Gombe National Park covers an area of 52 sq. km. and was first recognized as an important wildlife and chimpanzee habitat in 1943 when it was designated a Game Reserve. It has mountainous forested terrain that slopes steeply down to its sandy shoreline on Lake Tanganyika, and the defining attraction for the visitor are the chimpanzees living there.
The chimpanzees were originally the object of research by the renowned scientist and conservationist Dr. Jane Goodall, who was herself the protégé of the yet more celebrated anthropologist Dr. Louis Leakey. Her studies started in 1960, and she later married Derek Bryceson who was a Tanzanian MP and the second Director of National Parks after independence in 1961. Gombe was upgraded to National Park status by the Tanzania Government in 1968.
Things to do
It is possible to watch chimpanzees at close quarters during forest hikes, and it is a rare treat to be able to sit down quietly in a corner of a pristine forest and have chimpanzees romp, play, and interact all around you as they go about their daily activities. All activities have to be conducted under the close supervision of a Park Ranger.
In addition to the joys of walking in pristine forests and watching chimps, there are lots of other wildlife to enjoy including red-tailed monkeys, red colobus, blue monkeys (part of the gentle monkey family who is gentle by nature from birth), olive baboon, and vervet monkeys.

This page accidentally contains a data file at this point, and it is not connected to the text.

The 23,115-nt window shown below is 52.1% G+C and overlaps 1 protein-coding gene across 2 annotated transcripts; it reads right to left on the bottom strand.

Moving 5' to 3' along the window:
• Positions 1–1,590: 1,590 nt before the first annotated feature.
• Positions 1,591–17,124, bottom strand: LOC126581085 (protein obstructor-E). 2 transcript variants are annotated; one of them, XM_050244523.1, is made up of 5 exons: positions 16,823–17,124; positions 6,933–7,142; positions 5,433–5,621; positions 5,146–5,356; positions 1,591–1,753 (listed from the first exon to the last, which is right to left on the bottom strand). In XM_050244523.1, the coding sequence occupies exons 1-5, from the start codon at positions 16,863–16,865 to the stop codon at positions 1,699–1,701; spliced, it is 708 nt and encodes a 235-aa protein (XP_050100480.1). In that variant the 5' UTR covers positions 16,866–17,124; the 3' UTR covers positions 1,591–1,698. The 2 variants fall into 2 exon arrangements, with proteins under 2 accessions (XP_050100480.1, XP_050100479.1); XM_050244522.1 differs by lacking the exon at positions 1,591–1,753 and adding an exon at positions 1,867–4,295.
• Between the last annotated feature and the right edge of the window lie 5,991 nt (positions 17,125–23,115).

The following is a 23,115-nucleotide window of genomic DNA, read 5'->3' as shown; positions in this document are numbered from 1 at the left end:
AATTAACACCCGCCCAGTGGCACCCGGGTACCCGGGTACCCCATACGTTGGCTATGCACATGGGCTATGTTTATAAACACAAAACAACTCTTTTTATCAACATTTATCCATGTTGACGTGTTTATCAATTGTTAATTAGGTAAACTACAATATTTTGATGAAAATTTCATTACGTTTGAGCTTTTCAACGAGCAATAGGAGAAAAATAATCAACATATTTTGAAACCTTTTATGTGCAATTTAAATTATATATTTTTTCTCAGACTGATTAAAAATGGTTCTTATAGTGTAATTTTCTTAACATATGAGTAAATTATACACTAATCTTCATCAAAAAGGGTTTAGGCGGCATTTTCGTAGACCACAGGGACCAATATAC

Hiking is done up into the forest and even up to the peak by using natural trails managed by the Park. All hikes are guided by National Park Guides and Rangers.
Considered by many as the cleanest and purest water on earth, the lake waters are wonderful to swim in, but more than that, Lake Tanganyika has the greatest diversity of Cichlid fishes in the world, and the largest specimens. Cichlids are generally brilliantly colored freshwater fishes that are a joy to watch either by snorkeling above them or using scuba gear to swim down amongst them.
Boat excursions are also possible as arranged by the Park authorities or by private boat owners.
There are hiking trails managed by the Park authorities for getting around in the forest.
The Park can be accessed by boat from Kigoma, and boat bookings are done through the Park or with private boat owners.
Kigoma is a substantial town and is accessible by air from the larger Tanzanian towns. There is a rail link from Kigoma to Dar es Salaam and a ferry service from Zambia. Access by road is, of course, possible but the distances are large.
The park also has a campsite and a rest house for use by visitors which are booked through the Park. There is also a private tented lodge in the Park.
Gombe fits easily into one’s safari plans as it is possible to fly from Kigoma to almost anywhere else in Tanzania. Being so close to Kigoma Gombe can become an extension visit to a regular southern circuit safari. It is a lot less expensive than a visit to the Mahale Mountains for those wanting chimp viewing on a budget.